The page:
First things first, this article will tell you how to corner motorcycles at high speed on a race track under clear conditions. Cornering a motorbike safely on a public highway is an entirely different skill which will be covered in a different article, but for now we’ll focus on high speed cornering in perfect conditions on a private road.
The first thing you need to know is that on the inside edge of the corner, the point exactly halfway round the bend is called the apex – this is marked clearly on the diagram below and it’s important that you understand what the apex is, because it gets talked about a lot in conversations about cornering.
So, let’s assume you are approaching the corner at high speed, you will need to be on the opposite side of the road to the apex, as you move through the corner you will clip the apex on the inside of the bend before moving back out to the far side of the road as you accelerate out of the corner. This is known as the ‘racing line’ or ‘ideal line’ – the path which will allow a vehicle to pass through a corner at the highest possible speed.
If you’re looking for a more detailed explanation of motorcycle cornering than we can cover in this article, we highly recommend Keith Code’s “Twist of the Wrist” book and DVD, which cover all the important lessons for high-performance motorcycle riding:
The first thing you need to figure out about any corner is the best braking point. As you approach the corner, there will be an ideal point at which you close the throttle and start braking to slow the motorcycle down. If you brake too early you will enter the corner too slowly, which isn’t the end of the world but not exactly what you are trying to achieve.
On the other hand, if you brake too late, you could enter the corner too quickly and this could be dangerous – you might not make it safely around the bend. It should be obvious that braking too early is much better than braking too late.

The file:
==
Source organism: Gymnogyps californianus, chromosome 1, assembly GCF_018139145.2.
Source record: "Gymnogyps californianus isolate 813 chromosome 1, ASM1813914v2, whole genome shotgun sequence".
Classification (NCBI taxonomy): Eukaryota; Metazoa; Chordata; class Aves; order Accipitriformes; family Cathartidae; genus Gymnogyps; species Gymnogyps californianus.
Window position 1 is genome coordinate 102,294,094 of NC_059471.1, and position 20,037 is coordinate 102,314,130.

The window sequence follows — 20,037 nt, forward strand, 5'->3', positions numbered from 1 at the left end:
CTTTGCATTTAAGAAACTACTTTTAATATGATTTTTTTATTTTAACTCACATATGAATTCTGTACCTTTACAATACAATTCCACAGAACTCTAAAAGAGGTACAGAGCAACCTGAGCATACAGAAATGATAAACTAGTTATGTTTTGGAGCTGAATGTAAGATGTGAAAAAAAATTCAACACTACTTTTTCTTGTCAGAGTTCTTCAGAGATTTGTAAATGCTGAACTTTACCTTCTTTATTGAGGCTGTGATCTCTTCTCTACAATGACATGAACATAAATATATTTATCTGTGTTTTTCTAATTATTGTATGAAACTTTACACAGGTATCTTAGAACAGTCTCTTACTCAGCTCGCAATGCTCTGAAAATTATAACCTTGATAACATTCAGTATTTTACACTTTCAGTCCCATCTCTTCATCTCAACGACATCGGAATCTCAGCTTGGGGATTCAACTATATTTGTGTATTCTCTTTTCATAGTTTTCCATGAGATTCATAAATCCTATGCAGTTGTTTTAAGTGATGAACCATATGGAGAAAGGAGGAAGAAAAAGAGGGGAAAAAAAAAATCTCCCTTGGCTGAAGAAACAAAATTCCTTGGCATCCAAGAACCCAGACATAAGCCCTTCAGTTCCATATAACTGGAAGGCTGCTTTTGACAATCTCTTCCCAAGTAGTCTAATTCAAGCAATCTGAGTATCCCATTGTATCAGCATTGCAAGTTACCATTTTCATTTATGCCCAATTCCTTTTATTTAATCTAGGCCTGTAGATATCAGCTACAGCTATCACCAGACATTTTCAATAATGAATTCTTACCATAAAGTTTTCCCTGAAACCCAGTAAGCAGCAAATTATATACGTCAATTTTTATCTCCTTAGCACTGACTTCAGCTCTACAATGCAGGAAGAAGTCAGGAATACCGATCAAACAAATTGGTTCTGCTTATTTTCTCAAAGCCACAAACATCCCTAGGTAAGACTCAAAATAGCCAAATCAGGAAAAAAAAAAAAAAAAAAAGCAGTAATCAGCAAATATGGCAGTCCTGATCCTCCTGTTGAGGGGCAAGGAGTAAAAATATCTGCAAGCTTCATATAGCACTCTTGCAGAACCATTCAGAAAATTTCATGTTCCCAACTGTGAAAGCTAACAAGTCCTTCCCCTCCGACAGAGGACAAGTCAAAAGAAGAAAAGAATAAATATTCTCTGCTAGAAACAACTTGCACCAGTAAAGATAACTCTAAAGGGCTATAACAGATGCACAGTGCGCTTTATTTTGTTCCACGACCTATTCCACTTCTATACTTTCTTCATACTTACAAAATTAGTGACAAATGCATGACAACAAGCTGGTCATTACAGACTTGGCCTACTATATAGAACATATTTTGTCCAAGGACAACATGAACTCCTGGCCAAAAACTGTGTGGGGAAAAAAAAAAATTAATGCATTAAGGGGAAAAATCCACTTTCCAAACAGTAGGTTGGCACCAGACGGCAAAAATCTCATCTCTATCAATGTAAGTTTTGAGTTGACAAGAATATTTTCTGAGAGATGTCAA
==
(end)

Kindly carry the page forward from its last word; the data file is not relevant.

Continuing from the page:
While you are braking to slow the bike down, you should also be changing down through the gears to keep the engine running at a moderately high speed so it will be able to accelerate as quickly as possible on the exit of the corner. Every bike is different, but as a rule you should aim to have your rev counter at about 70% of maximum when you turn into the corner.
Generally speaking, inexperienced riders should try to get all of their braking and gear changes done while the bike is still going in a straight line – experienced riders brake and downshift as they are turning, but this is an advanced skill.
Tip: Experienced riders think of each corner in terms of how many gears they should downshift – this assumes that they are always approaching the corner at their maximum possible speed from the previous corner on the track.
Once you have slowed your bike to an appropriate speed, lean into the corner so that you are aiming to clip the apex of the bend. If you braked perfectly, you should be carrying enough speed to hit the apex with the throttle all the way off, although in most cases you will have braked a little early and will need a very small amount of steady throttle to reach the apex without losing too much speed.
Experienced riders like to hang off their bikes through corners, this shifts the bike’s centre of gravity which allows it to stay more upright and keep a larger patch of tyre on the tarmac to improve traction. Again, this is an advanced skill which we will cover in a separate article.
Whether your throttle is all the way off, or you are using a little power, once you have passed the apex of the bend you should begin to gradually turn the power back on. It’s very important that you do this smoothly, as too much power too soon will cause the back tyre to lose grip and in most cases this will almost certainly end in disaster.
As you smoothly accelerate out of the bend, the bike will straighten up and swing back out to the far side of the track – at which point you’re safe to apply maximum throttle and steam onto the next corner!